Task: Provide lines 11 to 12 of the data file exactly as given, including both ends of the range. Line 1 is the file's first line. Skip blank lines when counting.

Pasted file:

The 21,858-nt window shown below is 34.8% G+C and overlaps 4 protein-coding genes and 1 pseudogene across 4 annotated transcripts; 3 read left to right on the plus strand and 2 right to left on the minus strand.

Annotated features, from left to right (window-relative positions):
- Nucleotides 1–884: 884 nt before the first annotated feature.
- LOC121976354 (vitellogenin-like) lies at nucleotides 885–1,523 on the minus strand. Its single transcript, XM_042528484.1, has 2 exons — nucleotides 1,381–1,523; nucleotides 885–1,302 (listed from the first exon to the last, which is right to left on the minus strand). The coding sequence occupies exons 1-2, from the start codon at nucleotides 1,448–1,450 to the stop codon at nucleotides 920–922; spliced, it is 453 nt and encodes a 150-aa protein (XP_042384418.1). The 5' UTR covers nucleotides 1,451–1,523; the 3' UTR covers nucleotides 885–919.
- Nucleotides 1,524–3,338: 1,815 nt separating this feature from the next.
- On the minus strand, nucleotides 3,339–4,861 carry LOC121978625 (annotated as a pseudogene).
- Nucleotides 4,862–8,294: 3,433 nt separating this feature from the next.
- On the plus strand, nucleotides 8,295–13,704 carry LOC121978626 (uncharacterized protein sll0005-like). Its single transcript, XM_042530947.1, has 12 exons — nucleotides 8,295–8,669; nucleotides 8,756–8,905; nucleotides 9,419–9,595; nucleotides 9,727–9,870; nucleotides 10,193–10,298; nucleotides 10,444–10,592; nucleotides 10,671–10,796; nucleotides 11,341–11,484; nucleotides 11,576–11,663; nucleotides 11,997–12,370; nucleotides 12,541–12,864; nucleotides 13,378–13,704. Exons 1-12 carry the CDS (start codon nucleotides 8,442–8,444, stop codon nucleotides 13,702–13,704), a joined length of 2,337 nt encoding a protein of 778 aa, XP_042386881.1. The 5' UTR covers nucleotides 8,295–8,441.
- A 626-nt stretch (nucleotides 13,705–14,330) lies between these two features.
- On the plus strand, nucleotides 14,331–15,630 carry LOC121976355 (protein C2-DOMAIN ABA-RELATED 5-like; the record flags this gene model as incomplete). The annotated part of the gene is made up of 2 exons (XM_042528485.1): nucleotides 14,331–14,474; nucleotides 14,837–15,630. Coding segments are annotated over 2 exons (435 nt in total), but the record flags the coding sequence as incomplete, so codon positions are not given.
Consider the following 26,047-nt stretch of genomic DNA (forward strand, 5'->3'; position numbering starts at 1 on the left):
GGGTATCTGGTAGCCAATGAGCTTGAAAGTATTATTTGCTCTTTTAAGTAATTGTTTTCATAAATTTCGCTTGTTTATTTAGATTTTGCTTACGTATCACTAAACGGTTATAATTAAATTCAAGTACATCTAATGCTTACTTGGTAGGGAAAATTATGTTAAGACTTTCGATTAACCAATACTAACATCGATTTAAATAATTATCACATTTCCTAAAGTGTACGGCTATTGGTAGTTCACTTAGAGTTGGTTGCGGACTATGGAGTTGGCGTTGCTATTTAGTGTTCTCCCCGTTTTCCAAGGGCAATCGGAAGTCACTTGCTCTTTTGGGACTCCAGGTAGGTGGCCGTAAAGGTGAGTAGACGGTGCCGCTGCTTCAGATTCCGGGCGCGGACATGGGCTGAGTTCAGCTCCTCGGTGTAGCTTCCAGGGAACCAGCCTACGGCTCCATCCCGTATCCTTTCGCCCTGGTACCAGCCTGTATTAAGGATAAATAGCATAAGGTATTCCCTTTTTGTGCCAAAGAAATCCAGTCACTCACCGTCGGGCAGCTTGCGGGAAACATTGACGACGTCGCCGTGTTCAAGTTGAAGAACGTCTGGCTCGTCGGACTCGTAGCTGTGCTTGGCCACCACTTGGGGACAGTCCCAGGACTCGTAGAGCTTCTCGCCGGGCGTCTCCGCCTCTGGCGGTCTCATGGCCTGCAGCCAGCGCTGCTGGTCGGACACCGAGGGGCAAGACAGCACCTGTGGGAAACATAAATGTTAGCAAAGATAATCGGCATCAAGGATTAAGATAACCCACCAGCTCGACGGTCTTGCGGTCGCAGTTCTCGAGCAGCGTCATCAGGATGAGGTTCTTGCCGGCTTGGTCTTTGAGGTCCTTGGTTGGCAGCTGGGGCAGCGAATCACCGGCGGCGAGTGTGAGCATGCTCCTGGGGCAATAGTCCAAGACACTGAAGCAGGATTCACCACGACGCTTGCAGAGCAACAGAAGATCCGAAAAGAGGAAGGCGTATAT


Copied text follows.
Consider the following 26,047-nt stretch of genomic DNA (forward strand, 5'->3'; position numbering starts at 1 on the left):
GGGTATCTGGTAGCCAATGAGCTTGAAAGTATTATTTGCTCTTTTAAGTAATTGTTTTCATAAATTTCGCTTGTTTATTTAGATTTTGCTTACGTATCACTAAACGGTTATAATTAAATTCAAGTACATCTAATGCTTACTTGGTAGGGAAAATTATGTTAAGACTTTCGATTAACCAATACTAACATCGATTTAAATAATTATCACATTTCCTAAAGTGTACGGCTATTGGTAGTTCACTTAGAGTTGGTTGCGGACTATGGAGTTGGCGTTGCTATTTAGTGTTCTCCCCGTTTTCCAAGGGCAATCGGAAGTCACTTGCTCTTTTGGGACTCCAGGTAGGTGGCCGTAAAGGTGAGTAGACGGTGCCGCTGCTTCAGATTCCGGGCGCGGACATGGGCTGAGTTCAGCTCCTCGGTGTAGCTTCCAGGGAACCAGCCTACGGCTCCATCCCGTATCCTTTCGCCCTGGTACCAGCCTGTATTAAGGATAAATAGCATAAGGTATTCCCTTTTTGTGCCAAAGAAATCCAGTCACTCACCGTCGGGCAGCTTGCGGGAAACATTGACGACGTCGCCGTGTTCAAGTTGAAGAACGTCTGGCTCGTCGGACTCGTAGCTGTGCTTGGCCACCACTTGGGGACAGTCCCAGGACTCGTAGAGCTTCTCGCCGGGCGTCTCCGCCTCTGGCGGTCTCATGGCCTGCAGCCAGCGCTGCTGGTCGGACACCGAGGGGCAAGACAGCACCTGTGGGAAACATAAATGTTAGCAAAGATAATCGGCATCAAGGATTAAGATAACCCACCAGCTCGACGGTCTTGCGGTCGCAGTTCTCGAGCAGCGTCATCAGGATGAGGTTCTTGCCGGCTTGGTCTTTGAGGTCCTTGGTTGGCAGCTGGGGCAGCGAATCACCGGCGGCGAGTGTGAGCATGCTCCTGGGGCAATAGTCCAAGACACTGAAGCAGGATTCACCACGACGCTTGCAGAGCAACAGAAGATCCGAAAAGAGGAAGGCGTATAT